Tuesday, October 28, 2008

Bridge on the River Ulfhednarelven

Well, Last Friday’s Game got me totally pumped to play some more Cold War Commander, so I thought I’d carry on with the Northern Front campaign in Norway.

Ulfhednarbygd, Norway, 30 August 1985


Because of the daring action of the Royal Marine Commandos and the Canadian Parachute Regiment, the NATO forces had time to form a second line of defence. As the unrelenting soviet juggernaut rolled further south an Air Assault was executed well behind the NATO front lines to disrupt the flow of reinforcements and supplies. A battalion of the 76th Guards Air Assault Regiment was dropped at the small village of Ulfhednarbygd, a sleepy little community on the Ulfhednarelven River.

Stationed in the town was a company of Norwegian Infantry Reservists. A second company of mechanized infantry was stationed a few kilometers south in the next town.

The Canadian Airborne Regiment, the “Fire Brigade of the North”, still recovering from it’s two actions in the previous week or so, waited further south to ready to react to anything.


The scenario was based on the Air Assault scenario out of the book. The NATO forces would only have one company of Norwegian reservists starting on the table. The Norwegian Mechanized Company could deploy using mobile deployment on the second turn on the road on the south edge of the table. The Canadian Airborne Commandos could deploy on any table edge starting on the third turn.

The major objective of the Soviet Air Assault troops was to take the village by turn eight, but also had to hold it until turn eight.

I had considered not allowing the NATO forces to call in air strikes on the village, but then didn’t. I had also thought I might give the Air Assault troops some scheduled air strikes, but also didn’t.


Soviet Air Assault Troops – 1st battalion, 76th Guards Air Assault Regiment

CO (CV10)


3x Air Assault Companies, each with:
-6x Infantry (Air Assault troops)
-2x RPG-16 upgrades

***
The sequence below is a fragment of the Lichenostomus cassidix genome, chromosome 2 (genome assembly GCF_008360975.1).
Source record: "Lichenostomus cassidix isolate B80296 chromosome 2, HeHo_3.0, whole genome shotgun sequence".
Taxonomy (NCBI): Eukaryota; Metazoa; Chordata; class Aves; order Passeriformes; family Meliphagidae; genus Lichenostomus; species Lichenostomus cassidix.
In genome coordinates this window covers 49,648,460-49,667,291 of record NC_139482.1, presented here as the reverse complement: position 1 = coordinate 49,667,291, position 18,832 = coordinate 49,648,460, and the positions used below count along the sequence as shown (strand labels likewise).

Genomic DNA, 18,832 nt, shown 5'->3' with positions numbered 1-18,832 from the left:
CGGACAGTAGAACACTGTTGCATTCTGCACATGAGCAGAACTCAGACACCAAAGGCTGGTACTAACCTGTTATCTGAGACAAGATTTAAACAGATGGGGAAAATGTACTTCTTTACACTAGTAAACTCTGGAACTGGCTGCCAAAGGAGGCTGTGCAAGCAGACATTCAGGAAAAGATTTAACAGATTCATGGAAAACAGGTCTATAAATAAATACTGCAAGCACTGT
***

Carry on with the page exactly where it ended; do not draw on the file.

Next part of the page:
Additional Support:
2x SA-7 SAM teams
2x Spigot ATGW teams.

1x SU-25 Frogfoot



CO (CV9)

Reserve Infantry Company
-6x Infantry (Reservists)
-3x Carl G upgrades

1 Reserve Mechanized Infantry Company
-6x Infantry (Reservists)
-3x Carl G upgrades
-3x M113


2 Companies Canadian Airborne Regiment (1 and 2 Commando), each with:
6x NATO Elite Infantry
3x Carl G Upgrade
3x M72 Upgrade


1x CF-18


Mr. Miller Showed up and took the NATO command of the NATO forces.

NATO had Partial Air Superiority

Col. Millaar deployed his Norwegian Reservists in the village.

(Remember: click on the pictures for a bigger version)

A view of the town from the north.

A view of the town from the south. Not so many defenders pointed that way….



I landed my VDV companies to the east, southeast, and southwest of the village without mishap.

The First Company (to the southeast) fired on the defenders in the village and moved up cautiously.

The Third Company (to the southwest) stormed into the village. They eliminated sentries guarding the road to the south and assaulted into the village finishing of the platoon and occupying the southwest quarter. Some acceptable casualties were taken in the process.

The Second Company also fired on and assaulted into the village. They knocked out a section in the Northeast Quarter of the town and occupied it, and took considerable fire from the rest of the Norwegians, but not so much as to render any elements combat ineffective.


Fire from the Norwegians picked up suppressing a platoon (two stands) in the Second company.



There was some confusion amongst the ranks of the Third Company – apparently word started spreading about that they were to fall-back as reinforcements were sighted approaching from the south. (Command Blunder)

In the house-to-house battle raging in the northern half of town, the Second Company knocked out another section of Norwegians in an increasingly violent exchange of small arms and AT weapon fire.


The Norwegian Reservists pinned some VDV troops out in the open but failed to suppress those actually in the town.